Enhancing urban resilience through water and subsurface sensitive development
Urbanization is a major challenge for delta’s worldwide. Cities are growing fast through migration, population growth and economic growth. Climate change poses enormous challenges for these cities, because phenomena such as drought, heat, floods and subsidence will increase. Cities need to adapt to these changing societal and climatic pressures to continue to remain safe and provide inhabitable spaces. Deltares supports municipalities in their adaptation to the effects of climate change, by providing knowledge to assess solutions at different scales, such as the street, neighbourhood, district and entire city. We take the functioning of the water system and subsurface as a starting point, as well as the interaction with all physical (infrastructure, buildings, energy), ecological and socio-economic elements in a city.
Accounting for social vulnerability in urban resilience
It is not straightforward that investments for urban resilience will reach the neighbourhoods and inhabitants who will be hit hardest by changing conditions. Improving resilience needs extra attention for safety and living conditions in vulnerable areas, to reduce – and not increase - social inequality. Deltares developed a methodology to account for social vulnerability in urban flood risk management for the city of Pontianak, Indonesia.
The results will allow the municipality to divide the benefits of flood mitigation measures more equally among the (vulnerable) neighbourhoods. This method will be applied to other regions, in future projects for urban resilience by the Dutch water sector. For the Dutch city of The Hague, Deltares analysed if poorer neighbourhoods are hit harder by local flooding in extreme rainfall events. Another issue is whether they become isolated for longer periods of time due to a lack of robustness of the infrastructure. This work resulted in a map of vulnerable spots, so that the municipality can give those neighbourhoods extra attention when working on adaptation of the road network to extreme rainfall events.
Urban nature-based solutions
A promising category of measures for urban resilience are nature-based solutions (or blue-green measures). These solutions use the local ecosystem to provide resilience, as well as improvement of liveability and biodiversity. They are often used in combination with grey infrastructure, such as barriers or drainage systems. Deltares has developed knowledge and tools to facilitate the design and implementation of nature-based solutions, including the Climate Resilient Cities Toolbox.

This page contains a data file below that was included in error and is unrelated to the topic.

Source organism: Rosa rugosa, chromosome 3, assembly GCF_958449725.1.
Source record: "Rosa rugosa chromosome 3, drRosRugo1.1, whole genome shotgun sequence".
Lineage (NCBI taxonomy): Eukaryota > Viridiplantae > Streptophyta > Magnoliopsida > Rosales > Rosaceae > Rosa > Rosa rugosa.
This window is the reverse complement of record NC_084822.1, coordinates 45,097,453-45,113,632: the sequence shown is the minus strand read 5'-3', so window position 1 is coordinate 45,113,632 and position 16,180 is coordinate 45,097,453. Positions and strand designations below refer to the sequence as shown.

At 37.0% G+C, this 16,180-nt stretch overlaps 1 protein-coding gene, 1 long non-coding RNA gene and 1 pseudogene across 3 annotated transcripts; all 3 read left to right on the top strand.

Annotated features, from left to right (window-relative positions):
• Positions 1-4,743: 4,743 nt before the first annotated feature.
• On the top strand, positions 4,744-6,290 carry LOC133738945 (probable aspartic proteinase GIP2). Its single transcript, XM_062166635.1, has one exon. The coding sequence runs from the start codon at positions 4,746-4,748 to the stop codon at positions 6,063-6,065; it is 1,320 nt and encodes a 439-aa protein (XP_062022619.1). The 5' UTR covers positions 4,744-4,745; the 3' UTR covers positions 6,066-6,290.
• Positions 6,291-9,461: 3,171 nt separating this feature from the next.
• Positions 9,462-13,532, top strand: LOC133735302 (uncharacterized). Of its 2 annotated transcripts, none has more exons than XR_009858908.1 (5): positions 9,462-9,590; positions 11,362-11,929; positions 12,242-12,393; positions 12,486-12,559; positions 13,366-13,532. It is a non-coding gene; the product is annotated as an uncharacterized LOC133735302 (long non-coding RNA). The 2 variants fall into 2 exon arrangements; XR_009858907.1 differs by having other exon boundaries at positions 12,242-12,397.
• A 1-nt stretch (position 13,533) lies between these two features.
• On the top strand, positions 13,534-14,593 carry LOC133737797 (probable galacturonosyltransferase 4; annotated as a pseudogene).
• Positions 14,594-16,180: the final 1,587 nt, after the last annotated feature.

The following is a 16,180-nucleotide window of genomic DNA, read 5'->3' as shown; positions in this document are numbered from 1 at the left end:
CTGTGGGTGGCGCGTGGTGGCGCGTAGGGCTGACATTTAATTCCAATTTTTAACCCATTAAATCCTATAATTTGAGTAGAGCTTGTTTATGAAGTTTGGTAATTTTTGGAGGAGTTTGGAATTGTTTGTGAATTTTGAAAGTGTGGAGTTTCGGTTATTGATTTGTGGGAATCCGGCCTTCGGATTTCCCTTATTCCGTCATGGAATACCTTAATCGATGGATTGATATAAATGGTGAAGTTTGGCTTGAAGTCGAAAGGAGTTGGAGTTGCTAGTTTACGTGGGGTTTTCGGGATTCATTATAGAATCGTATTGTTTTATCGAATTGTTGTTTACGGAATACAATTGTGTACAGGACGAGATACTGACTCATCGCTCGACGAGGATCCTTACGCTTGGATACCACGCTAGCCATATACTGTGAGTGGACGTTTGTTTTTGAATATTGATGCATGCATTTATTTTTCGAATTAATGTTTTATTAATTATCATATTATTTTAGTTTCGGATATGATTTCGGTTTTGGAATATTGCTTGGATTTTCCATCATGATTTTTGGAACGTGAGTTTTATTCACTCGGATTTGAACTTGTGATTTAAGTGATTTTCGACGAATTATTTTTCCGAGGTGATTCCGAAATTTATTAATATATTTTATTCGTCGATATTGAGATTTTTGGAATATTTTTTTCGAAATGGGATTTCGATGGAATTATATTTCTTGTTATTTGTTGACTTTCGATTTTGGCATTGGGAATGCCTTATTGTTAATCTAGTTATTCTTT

As a co-coordinator of the Dutch Climate Resilient City research program (NKWK-KBS) Deltares supervised the work package in which guidelines are developed for municipalities to reduce heat stress. We furthermore assessed how municipalities can create green spaces that make the city more resilient to heat, but also act as water retention basins in wet conditions. These green spaces are a good example of urban nature-based solutions because they use ecosystem services to reduce climate change impact, improve the urban space for inhabitants and support biodiversity. The results of the studies are available through the knowledge portal on climate adaptation.
Assessing and enhancing urban resilience worldwide
To assess climate risks in cities worldwide, Deltares developed an Urban Climate Risks methodology which allows for a rapid assessment based on global data and automated modelling. We are capable of analysing climate risks in cities up to a certain degree. With the current methods, we can identify meaningful differences between cities for both shocks (coastal, fluvial and pluvial flooding) and stresses (heat and drought). Information on vulnerability to weather-related hazards can be used by cities to determine protection levels and to prioritise where and which threats should be tackled first in order to make cities resilient. This became clear, based on risks assessments for a set of 97 cities from the Resilient Cities Network, complemented with semi-structured interviews with 9 Chief Resilience Officers from different cities.
We have actively contributed to making cities safer by working on reducing flood risks, such as in the cities of Bangkok and Yangon. Hydrodynamic models (D-Hydro 1D2D) were continuously updated based on collected water system data. Analysis tools gave us a better understanding of the functioning of the water system and helped us choose measures to reduce flood risks. Combining models and tools allowed us to develop an early warning system, which helps to protect the residents of Bangkok against floods.
After the extreme rainfall event in 2021 in Germany, Belgium and the Dutch Province of Limburg, we conducted a ‘water bomb experiment’ to study the possible effects of this type of rainfall in other parts of The Netherlands. The study showed that in many cases our water system can not cope with this amount of water. In continuation of our work, stakeholders are now extensively studying the local and regional implications of this extreme event, and water authorities are using it to advocate the importance of increasing resilience through permanent spatial reservations for peak water storage.
The knowledge and guidelines that Deltares has developed on urban resilience, supports cities in adapting to changes under both climate and societal pressures. So that in the coming decades, Delta cities provide safe and sustainable living conditions.